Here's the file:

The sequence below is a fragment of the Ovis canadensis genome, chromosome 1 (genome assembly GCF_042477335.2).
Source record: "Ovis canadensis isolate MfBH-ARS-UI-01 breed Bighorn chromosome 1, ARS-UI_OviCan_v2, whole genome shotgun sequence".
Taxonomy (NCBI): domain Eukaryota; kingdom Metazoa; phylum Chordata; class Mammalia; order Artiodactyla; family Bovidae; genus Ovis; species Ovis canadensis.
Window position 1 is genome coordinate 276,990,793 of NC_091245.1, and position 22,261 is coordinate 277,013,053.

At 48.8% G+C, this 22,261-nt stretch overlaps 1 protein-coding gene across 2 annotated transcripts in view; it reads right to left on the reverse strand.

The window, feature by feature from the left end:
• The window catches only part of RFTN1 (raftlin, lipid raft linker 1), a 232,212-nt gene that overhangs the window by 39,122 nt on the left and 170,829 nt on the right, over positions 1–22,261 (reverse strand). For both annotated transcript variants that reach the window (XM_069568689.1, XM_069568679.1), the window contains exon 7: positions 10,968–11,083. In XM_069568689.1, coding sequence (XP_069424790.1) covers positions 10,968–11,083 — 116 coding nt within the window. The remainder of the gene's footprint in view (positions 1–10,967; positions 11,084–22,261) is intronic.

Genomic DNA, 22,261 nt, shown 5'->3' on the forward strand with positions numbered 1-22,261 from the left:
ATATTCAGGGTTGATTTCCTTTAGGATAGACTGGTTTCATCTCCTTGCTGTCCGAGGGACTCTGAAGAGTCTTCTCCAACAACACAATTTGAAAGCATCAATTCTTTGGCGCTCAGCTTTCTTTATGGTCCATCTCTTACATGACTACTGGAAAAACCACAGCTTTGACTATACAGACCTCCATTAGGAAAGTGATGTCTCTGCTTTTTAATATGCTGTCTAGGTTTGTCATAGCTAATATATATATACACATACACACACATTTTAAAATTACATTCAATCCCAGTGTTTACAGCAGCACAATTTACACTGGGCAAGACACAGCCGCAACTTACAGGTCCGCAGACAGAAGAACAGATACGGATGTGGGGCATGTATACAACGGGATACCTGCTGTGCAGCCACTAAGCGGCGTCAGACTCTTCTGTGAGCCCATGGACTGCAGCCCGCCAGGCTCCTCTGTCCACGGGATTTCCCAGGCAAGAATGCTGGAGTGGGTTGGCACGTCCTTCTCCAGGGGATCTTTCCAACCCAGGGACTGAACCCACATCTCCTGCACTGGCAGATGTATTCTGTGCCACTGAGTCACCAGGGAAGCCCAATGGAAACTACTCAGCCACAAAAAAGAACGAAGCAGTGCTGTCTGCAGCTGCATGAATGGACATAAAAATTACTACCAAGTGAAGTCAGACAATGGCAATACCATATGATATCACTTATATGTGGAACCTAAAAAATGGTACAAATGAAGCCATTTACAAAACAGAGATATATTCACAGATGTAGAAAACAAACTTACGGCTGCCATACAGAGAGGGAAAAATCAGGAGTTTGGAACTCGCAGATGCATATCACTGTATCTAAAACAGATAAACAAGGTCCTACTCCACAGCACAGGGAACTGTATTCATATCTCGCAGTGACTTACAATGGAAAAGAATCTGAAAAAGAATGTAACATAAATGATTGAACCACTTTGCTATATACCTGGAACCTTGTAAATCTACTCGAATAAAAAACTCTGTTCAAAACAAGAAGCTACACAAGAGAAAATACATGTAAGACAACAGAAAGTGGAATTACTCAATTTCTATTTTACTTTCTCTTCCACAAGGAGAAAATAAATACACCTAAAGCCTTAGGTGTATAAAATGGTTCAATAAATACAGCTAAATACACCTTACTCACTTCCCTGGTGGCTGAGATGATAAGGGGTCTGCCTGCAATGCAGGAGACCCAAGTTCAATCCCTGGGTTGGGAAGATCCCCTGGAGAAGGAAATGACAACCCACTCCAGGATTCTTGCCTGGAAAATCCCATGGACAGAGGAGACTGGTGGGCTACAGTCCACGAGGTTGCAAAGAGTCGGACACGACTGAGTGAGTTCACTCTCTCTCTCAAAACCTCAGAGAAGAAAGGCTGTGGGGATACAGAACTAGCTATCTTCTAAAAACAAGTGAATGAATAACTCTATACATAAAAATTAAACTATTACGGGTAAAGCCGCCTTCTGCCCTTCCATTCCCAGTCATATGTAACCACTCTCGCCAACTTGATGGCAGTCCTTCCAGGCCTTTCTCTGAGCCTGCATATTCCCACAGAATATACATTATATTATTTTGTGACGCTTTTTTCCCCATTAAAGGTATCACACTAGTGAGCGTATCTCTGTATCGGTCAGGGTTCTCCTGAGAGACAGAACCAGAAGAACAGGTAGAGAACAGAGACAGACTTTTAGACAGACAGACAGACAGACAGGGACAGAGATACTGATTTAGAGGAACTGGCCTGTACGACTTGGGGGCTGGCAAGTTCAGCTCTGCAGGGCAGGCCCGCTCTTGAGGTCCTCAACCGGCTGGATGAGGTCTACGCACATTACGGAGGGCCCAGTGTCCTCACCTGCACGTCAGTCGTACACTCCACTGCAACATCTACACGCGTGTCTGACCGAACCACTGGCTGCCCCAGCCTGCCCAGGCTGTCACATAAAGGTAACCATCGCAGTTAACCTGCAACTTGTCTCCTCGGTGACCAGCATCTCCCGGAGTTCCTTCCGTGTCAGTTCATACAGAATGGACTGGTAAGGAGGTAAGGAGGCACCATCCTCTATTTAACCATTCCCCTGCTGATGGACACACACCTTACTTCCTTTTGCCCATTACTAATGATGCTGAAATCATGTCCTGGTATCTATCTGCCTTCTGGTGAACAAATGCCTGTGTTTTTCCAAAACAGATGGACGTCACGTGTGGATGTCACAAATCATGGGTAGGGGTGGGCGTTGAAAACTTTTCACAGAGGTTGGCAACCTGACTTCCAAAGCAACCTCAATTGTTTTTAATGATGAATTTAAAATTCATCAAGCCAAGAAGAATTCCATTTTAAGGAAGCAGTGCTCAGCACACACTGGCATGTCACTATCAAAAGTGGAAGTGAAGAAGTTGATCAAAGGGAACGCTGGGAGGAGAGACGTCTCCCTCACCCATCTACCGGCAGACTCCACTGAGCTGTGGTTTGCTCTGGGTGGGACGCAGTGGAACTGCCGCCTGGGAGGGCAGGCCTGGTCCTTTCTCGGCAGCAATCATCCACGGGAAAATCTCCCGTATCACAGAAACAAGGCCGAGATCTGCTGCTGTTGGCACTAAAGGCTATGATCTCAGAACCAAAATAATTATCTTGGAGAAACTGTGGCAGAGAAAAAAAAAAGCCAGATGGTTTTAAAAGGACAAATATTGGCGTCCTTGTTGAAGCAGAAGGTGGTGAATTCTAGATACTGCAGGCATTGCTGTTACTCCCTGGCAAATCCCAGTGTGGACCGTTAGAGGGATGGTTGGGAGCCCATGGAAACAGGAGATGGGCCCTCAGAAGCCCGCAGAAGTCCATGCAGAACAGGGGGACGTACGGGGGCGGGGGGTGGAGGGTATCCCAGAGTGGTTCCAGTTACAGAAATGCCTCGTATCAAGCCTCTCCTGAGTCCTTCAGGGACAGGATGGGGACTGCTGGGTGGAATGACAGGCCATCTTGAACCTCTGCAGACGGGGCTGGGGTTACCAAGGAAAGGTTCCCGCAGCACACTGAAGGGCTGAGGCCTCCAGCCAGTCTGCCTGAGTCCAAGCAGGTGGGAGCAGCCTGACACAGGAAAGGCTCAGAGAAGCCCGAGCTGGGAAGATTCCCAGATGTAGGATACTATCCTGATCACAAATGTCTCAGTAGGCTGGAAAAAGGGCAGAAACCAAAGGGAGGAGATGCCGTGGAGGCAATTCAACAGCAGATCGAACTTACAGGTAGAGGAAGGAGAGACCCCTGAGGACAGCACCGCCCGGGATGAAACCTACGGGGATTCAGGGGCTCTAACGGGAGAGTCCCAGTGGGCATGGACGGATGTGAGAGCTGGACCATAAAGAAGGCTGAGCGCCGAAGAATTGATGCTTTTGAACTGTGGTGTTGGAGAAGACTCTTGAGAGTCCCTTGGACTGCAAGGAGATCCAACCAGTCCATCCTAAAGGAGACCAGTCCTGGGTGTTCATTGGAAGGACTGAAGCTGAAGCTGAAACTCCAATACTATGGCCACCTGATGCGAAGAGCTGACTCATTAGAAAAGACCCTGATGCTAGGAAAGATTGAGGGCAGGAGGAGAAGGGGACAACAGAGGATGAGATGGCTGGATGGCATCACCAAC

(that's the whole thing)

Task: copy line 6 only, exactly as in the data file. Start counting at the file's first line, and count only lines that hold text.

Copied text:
The window, feature by feature from the left end: